Leading NYU Langone Researchers Elected to the National Academy of Sciences

Prestigious Honor Awarded to Joseph LeDoux, PhD and Ruth D. Nussenzweig, MD, PhD for Significant Achievements in Original Research

May 2, 2013 - 3:54pm

Joseph LeDoux, PhD, professor, Departments of Child and Adolescent Psychiatry and Psychiatry and Ruth S. Nussenzweig, MD, PhD, the C.V. Starr Professor of Medical and Molecular Parasitology in the Departments of Microbiology and Pathology at NYU Langone Medical Center, have joined the prestigious ranks of the National Academy of Sciences, becoming two of 84 members elected to the Academy this year in recognition of their distinguished and continuing achievements in original research. Election to the National Academy of Sciences, a non-profit organization established in 1863 to advise the federal government about science and technology, is widely considered one of the highest honors accorded to a scientist.

Dr. LeDoux, 63, who is also the Henry and Lucy Moses Professor of Science at NYU's Center for Neural Science, has focused his research on studying the neural basis of emotion and memory, especially in relation to fear and anxiety. His research has elaborated the details of how the brain detects and responds to danger, and how traumatic memories are formed, stored and retrieved. A fundamental assumption in this work is that the brain has multiple memory systems, each devoted to different kinds of memory functions. Through his research, Dr. LeDoux has mapped the neural circuits underlying memories about danger in the brain, and has identified cells, synapses and molecules that make the learning and memory possible.

By mapping the basic biology of how the brain detects and responds to danger, Dr. LeDoux has revealed important information about where our emotions come from and what goes wrong in emotional disorders, such as phobic and post-traumatic stress disorders. His groundbreaking research has led to a better understanding about why these conditions are so hard to control and has offered insight on how to better treat the disorders.

Dr. Nussenzweig, 85, has devoted her career to the search for a vaccine for malaria, a life-threatening disease caused by parasites transmitted through mosquito bites. Malaria infects more than 219 million people every year, killing at least 600,000, mostly young children in Africa. Dr. Nussenzweig’s seminal work over the past five decades has inspired worldwide efforts to boost immunity against malaria, including a promising vaccine called RTS,S that is now in clinical trials among young African children.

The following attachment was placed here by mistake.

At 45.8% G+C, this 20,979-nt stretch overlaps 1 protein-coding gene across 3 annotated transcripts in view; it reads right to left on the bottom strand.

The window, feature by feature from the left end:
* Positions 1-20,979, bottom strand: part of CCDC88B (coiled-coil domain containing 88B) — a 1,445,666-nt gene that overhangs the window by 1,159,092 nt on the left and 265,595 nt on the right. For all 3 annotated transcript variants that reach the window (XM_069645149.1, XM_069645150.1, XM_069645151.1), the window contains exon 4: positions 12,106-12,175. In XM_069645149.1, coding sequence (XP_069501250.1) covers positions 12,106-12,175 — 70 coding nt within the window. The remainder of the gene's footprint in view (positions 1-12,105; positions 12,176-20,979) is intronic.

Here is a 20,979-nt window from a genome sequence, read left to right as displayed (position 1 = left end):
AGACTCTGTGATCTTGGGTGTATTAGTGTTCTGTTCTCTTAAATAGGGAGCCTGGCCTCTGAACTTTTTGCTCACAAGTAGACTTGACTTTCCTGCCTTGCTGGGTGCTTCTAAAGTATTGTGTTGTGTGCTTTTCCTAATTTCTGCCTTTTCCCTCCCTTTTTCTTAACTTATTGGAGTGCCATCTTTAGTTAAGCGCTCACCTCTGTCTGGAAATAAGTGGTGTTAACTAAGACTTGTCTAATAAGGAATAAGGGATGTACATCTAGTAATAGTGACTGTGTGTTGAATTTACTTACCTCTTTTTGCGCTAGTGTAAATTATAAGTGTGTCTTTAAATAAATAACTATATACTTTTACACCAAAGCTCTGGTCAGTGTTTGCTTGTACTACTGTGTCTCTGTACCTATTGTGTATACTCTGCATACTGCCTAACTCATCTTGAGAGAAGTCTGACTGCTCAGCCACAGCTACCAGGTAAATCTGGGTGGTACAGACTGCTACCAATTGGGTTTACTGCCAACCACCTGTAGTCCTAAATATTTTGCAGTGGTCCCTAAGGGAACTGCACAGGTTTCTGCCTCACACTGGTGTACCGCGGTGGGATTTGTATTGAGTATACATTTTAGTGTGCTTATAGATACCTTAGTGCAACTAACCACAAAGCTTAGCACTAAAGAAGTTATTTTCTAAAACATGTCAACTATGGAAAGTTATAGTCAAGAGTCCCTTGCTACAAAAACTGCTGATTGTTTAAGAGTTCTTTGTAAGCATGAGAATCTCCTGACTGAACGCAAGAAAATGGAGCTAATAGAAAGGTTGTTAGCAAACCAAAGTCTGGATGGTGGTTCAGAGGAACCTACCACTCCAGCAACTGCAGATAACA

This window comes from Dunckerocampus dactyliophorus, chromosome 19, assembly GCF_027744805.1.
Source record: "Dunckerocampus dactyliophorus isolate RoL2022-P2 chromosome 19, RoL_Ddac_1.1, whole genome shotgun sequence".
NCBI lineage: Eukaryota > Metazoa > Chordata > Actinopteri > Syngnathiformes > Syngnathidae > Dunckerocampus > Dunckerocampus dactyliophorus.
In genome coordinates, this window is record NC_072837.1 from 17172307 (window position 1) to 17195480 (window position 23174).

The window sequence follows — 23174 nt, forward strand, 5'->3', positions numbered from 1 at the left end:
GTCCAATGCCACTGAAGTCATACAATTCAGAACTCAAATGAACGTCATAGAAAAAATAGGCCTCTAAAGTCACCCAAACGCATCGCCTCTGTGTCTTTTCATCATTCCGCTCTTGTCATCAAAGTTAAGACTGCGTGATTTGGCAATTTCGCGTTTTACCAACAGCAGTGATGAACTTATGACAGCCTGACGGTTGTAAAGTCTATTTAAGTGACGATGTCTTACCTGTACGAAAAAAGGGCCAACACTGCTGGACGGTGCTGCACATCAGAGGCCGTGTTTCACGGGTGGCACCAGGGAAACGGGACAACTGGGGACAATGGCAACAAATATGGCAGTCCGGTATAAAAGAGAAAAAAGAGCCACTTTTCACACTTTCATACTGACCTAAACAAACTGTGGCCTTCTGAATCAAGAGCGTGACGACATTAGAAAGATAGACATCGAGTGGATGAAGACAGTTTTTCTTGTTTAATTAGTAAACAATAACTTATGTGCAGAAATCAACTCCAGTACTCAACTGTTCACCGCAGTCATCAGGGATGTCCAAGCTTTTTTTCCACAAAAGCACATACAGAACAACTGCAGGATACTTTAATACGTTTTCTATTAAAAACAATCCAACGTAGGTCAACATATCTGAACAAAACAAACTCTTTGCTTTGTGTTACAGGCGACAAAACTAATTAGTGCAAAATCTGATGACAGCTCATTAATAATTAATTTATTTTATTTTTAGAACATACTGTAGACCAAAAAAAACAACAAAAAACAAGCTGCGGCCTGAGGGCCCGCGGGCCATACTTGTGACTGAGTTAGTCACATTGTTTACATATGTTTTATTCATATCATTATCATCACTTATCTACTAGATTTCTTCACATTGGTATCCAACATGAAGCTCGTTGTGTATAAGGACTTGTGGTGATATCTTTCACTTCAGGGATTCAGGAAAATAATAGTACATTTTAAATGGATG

As a young scientist working for NYU Langone’s malaria-research program in the 1960’s, Dr. Nussenzweig helped overturn the common assumption that malaria parasites were too complex to vaccinate against. In a major breakthrough, she discovered that irradiated sporozoites, the infectious components of the malaria parasite, could make mice immune to malaria. She and her husband, Victor Nussenzweig, the Hermann M. Biggs Professor of Preventive Medicine at NYU Langone, later helped identify the first target for a malaria vaccine, a protein on the surface of malaria sporozoites called circumsporozoite, or CSP. Antibodies to CSP, the two researchers found, prevent malaria-causing parasites from infecting the liver and multiplying. This work led them to co-discover the CSP gene, which, together with the CSP protein, is now the basis for every malaria vaccine effort.

“We are so proud of the achievements of these two leading researchers, who have devoted their lives to advancing research in their respective fields,” said Dafna Bar-Sagi, PhD, senior vice president and vice dean for Science and chief scientific officer at NYU School of Medicine.“Few scientists achieve this level of success, and it is due to their commitment and devotion to the goals of their research that such important advances have been made.”

To date, nine NYU School of Medicine faculty have been elected to the National Academy of Sciences. In addition to Drs. LeDoux and Nussenzweig, the members include: Richard P. Novick, the Recanati Family Professor of Science and professor of microbiology and medicine at the Skirball Institute of Biomolecular Medicine at NYU School of Medicine; Ruth Lehmann, PhD, the Laura and Isaac Perlmutter Professor of Cell Biology, director of the Helen L. and Martin S. Kimmel Center for Biology and Medicine at the Skirball Institute of Biomolecular Medicine, director of the Helen L. and Martin S. Kimmel Center for Stem Biology and an investigator of the Howard Hughes Medical Institute; Dan R. Littman, MD, PhD, the Helen L. and Martin S. Kimmel Professor of Molecular Immunology and professor of pathology and microbiology; Rodolfo Llinas, MD, PhD, the Thomas and Suzanne Murphy Professor of Neuroscience; and David D. Sabatini, MD, PhD, the Frederick L. Ehrman Professor of Cell Biology; Richard W. Tsien, DPhil, the Druckenmiller Professor of Neuroscience, director of the NYU Neuroscience Institute and chair of the Department of Physiology and Neuroscience; and J. Anthony Movshon, PhD, adjunct professor of physiology and neuroscience.